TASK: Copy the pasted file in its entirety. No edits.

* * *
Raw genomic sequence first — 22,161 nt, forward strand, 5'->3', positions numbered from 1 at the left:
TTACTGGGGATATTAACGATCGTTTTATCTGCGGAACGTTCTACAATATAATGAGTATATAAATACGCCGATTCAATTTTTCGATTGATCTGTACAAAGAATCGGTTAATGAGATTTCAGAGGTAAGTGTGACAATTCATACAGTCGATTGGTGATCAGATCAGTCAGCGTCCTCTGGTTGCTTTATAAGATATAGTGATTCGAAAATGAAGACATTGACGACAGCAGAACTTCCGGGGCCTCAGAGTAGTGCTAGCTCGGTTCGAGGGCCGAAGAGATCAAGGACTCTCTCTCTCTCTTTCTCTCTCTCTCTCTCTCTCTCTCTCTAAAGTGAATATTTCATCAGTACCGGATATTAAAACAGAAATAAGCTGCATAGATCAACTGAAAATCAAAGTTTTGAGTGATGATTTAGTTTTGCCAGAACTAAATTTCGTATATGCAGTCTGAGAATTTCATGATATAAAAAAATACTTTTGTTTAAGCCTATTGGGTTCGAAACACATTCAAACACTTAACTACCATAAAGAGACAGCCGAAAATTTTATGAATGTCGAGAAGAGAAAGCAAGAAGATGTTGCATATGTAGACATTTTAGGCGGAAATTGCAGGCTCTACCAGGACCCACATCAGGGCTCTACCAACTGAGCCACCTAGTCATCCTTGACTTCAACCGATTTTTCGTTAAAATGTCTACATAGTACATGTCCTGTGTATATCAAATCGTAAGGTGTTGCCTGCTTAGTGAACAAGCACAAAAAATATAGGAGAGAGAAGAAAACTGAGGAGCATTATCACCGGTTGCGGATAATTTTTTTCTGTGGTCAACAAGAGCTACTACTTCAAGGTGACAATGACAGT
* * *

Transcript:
Raw genomic sequence first — 22,161 nt, forward strand, 5'->3', positions numbered from 1 at the left:
TTACTGGGGATATTAACGATCGTTTTATCTGCGGAACGTTCTACAATATAATGAGTATATAAATACGCCGATTCAATTTTTCGATTGATCTGTACAAAGAATCGGTTAATGAGATTTCAGAGGTAAGTGTGACAATTCATACAGTCGATTGGTGATCAGATCAGTCAGCGTCCTCTGGTTGCTTTATAAGATATAGTGATTCGAAAATGAAGACATTGACGACAGCAGAACTTCCGGGGCCTCAGAGTAGTGCTAGCTCGGTTCGAGGGCCGAAGAGATCAAGGACTCTCTCTCTCTCTTTCTCTCTCTCTCTCTCTCTCTCTCTCTAAAGTGAATATTTCATCAGTACCGGATATTAAAACAGAAATAAGCTGCATAGATCAACTGAAAATCAAAGTTTTGAGTGATGATTTAGTTTTGCCAGAACTAAATTTCGTATATGCAGTCTGAGAATTTCATGATATAAAAAAATACTTTTGTTTAAGCCTATTGGGTTCGAAACACATTCAAACACTTAACTACCATAAAGAGACAGCCGAAAATTTTATGAATGTCGAGAAGAGAAAGCAAGAAGATGTTGCATATGTAGACATTTTAGGCGGAAATTGCAGGCTCTACCAGGACCCACATCAGGGCTCTACCAACTGAGCCACCTAGTCATCCTTGACTTCAACCGATTTTTCGTTAAAATGTCTACATAGTACATGTCCTGTGTATATCAAATCGTAAGGTGTTGCCTGCTTAGTGAACAAGCACAAAAAATATAGGAGAGAGAAGAAAACTGAGGAGCATTATCACCGGTTGCGGATAATTTTTTTCTGTGGTCAACAAGAGCTACTACTTCAAGGTGACAATGACAGT